There are several scenarios in which governments decide to invade another country, with ‘boots on the ground’, in order to protect groups of people:
- A government might try to protect its own citizens by making a pre-emptive invasion of another country, to neutralise a threat of attack by regime change. The most dramatic recent example, according to one interpretation of that action, was the decision by America and others to invade Iraq in 2003 – as described in the next chapter.
- Governments have tried to protect their citizens by attacking terrorist bases in other countries to neutralise a threat and to deter further aggression. For example, Israel invaded Lebanon in 2006 in what was described by the Economist as A surge of anger, in response to provocation by Hezbollah; it also invaded Gaza in August 2011 in response to rocket attacks by Hamas.
- Some armed interventions are intended to prop up vulnerable ‘friendly’ governments; Americahas intervened in several such cases, of which the most famous was Vietnam.
- A country might intervene in the affairs of another in order to protect a group of vulnerable people. That was the quoted reason why, as reported by the BBC, Russian tanks enter South Ossetia in 2008.
In all these examples, the population of the country carrying out the invasion is keenly aware of the action. It is seen as a ‘foreign war’, which might be popular for a while if the cause is seen as just, so the politicians who make the decision to invade enjoy a temporary political legitimacy (6.3.6) – but wars become increasingly unpopular if they drag on.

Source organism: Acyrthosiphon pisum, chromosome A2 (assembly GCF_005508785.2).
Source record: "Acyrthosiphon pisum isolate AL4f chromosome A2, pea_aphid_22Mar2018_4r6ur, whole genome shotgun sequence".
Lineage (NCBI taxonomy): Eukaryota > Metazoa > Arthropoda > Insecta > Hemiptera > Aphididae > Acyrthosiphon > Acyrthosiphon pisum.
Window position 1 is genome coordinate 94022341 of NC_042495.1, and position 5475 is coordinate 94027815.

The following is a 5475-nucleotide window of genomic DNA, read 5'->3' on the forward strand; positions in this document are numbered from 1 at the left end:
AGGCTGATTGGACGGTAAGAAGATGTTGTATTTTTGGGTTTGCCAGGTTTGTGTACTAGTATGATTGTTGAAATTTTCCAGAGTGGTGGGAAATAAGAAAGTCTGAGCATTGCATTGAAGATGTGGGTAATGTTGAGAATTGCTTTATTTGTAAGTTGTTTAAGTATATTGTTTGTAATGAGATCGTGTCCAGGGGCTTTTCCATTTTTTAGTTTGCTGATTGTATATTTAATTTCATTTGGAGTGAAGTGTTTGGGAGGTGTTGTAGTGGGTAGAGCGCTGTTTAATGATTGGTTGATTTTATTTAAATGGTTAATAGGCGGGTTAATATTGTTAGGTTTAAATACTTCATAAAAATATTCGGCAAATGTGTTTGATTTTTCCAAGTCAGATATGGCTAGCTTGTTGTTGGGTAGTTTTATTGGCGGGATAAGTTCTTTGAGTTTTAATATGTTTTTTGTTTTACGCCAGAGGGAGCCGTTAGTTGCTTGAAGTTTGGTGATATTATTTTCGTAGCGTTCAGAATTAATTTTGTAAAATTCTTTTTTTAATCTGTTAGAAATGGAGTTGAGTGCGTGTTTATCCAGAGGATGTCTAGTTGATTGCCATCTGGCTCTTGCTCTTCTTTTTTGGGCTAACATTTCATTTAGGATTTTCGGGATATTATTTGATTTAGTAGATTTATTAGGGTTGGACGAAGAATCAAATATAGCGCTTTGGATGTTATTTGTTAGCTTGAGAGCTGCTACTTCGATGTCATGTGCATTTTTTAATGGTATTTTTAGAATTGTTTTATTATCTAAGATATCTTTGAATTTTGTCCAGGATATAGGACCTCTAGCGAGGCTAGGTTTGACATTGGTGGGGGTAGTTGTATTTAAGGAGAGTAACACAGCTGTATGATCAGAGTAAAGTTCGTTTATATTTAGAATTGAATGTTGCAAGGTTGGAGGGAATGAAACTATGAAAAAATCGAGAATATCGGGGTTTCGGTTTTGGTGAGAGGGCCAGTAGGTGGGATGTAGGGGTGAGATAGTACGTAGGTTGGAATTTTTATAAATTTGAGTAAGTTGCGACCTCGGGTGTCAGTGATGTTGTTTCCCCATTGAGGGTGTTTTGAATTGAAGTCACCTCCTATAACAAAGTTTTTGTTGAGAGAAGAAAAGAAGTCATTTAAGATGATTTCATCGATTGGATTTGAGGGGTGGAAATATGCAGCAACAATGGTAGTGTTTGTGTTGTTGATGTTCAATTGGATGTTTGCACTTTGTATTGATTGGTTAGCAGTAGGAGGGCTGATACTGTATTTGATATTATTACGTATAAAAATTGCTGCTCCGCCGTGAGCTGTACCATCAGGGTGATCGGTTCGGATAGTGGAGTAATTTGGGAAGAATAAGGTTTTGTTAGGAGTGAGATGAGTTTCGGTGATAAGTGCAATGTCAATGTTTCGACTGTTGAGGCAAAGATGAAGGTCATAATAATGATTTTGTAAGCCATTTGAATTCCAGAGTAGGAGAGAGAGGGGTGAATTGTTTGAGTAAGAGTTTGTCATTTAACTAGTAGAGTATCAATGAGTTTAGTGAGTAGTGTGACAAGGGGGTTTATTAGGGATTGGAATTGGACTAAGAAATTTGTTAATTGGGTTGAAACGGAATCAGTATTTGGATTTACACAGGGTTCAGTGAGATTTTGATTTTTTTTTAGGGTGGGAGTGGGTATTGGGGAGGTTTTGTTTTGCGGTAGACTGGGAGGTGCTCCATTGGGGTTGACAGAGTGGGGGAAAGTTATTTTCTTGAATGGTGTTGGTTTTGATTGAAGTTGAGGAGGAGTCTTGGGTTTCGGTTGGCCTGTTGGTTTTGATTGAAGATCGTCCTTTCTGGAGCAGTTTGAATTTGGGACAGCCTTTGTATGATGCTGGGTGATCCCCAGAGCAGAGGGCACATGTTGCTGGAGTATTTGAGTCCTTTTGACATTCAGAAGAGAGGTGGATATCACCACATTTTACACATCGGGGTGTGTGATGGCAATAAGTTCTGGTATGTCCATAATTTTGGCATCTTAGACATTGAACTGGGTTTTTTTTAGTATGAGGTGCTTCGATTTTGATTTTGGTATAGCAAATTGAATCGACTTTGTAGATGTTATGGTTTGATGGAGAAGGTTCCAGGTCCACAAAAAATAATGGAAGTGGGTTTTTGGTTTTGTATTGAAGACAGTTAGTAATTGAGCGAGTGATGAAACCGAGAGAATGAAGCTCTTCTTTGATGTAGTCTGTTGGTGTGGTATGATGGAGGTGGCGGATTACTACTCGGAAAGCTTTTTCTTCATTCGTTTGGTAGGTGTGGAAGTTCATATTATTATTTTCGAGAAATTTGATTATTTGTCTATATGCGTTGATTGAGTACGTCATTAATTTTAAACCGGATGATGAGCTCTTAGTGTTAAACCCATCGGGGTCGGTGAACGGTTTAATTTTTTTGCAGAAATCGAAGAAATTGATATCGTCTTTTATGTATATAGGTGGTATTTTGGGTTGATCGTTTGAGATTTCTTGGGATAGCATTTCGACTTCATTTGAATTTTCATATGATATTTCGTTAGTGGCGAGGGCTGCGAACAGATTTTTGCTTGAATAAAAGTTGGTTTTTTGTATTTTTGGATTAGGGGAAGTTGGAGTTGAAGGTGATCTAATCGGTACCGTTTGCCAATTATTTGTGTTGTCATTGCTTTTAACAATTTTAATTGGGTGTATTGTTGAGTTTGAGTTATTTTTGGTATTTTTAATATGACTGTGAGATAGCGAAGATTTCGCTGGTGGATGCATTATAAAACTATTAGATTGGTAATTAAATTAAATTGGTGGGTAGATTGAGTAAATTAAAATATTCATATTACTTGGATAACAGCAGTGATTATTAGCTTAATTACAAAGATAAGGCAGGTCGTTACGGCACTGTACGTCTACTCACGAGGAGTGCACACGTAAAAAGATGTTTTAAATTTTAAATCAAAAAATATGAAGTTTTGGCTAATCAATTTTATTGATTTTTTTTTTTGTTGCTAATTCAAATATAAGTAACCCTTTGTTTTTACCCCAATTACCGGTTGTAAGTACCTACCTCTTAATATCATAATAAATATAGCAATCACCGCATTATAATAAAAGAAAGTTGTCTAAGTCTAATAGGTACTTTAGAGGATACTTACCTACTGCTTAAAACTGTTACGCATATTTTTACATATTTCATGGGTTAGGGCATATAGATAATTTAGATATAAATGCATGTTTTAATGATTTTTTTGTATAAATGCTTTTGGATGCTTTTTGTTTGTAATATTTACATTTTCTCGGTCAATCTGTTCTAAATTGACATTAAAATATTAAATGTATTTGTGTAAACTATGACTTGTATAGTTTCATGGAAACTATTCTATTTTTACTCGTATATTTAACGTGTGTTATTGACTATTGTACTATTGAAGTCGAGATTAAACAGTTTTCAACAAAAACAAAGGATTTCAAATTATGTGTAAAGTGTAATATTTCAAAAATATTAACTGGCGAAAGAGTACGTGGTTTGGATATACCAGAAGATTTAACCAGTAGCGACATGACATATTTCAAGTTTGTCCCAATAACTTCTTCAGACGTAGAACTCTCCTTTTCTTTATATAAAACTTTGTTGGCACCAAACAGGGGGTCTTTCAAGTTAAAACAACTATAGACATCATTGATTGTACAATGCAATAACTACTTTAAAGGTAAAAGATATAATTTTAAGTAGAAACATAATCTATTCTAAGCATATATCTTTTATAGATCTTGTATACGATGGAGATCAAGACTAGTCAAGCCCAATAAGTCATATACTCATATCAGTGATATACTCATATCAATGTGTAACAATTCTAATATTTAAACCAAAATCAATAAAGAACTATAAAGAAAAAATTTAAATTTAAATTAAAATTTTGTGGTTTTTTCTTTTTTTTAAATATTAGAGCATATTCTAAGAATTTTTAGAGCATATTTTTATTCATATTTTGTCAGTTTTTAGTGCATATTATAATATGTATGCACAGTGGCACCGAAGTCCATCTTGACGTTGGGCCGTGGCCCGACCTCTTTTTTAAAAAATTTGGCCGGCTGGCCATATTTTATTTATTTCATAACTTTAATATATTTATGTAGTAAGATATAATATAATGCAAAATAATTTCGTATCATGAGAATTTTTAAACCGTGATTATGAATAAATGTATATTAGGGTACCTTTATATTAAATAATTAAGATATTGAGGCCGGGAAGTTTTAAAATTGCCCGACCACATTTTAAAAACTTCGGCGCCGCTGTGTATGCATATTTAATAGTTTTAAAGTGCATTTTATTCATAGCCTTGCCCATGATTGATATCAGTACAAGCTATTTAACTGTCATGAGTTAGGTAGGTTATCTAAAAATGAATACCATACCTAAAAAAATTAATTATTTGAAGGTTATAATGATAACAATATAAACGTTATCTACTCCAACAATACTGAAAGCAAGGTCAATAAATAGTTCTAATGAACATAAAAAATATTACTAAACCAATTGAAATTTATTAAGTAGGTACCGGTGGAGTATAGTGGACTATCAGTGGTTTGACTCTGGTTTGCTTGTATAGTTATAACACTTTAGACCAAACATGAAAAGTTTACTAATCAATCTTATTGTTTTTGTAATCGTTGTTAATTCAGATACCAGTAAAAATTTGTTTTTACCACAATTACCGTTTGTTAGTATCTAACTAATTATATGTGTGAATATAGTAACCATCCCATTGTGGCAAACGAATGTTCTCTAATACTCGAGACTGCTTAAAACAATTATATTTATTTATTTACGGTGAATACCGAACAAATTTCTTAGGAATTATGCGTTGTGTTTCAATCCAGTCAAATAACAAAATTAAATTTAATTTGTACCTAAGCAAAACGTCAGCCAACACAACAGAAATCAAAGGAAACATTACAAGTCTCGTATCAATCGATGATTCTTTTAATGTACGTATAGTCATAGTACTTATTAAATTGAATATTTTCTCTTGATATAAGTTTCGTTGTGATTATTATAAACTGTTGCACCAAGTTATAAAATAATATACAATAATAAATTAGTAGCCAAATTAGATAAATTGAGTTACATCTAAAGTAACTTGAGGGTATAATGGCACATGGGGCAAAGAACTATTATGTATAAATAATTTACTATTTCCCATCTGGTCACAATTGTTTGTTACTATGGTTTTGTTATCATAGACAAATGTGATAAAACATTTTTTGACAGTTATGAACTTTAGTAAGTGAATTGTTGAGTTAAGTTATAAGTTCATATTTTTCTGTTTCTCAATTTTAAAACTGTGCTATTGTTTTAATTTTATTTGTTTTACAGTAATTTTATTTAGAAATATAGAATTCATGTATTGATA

MBNC published an AP report of 4 August 2011, entitled Israeli retaliation kills 12 after school bus hit, which stated:
“Israeli aircraft and tanks pounded Gaza on Friday, killing seven Hamas militants and five civilians in a surge of fighting sparked by a Palestinian rocket attack on an Israeli school bus the day before.”
This report was available in May 2018 at http://www.msnbc.msn.com/id/42491241/ns/world_news-mideast_n_africa/t/israeli-retaliation-kills-after-school-bus-hit/#.T5LgbrOGqf4.
 Noam Chomsky, in his 1987 book The Chomsky Reader, lists Korea, Vietnam, Laos, Cambodia, East Timor, El Salvador, Nicaragua and Guatemala as countries in which America had intervened with military force since World War Two. Kosovo and Iraq were later. This list excludes UN-authorised missions.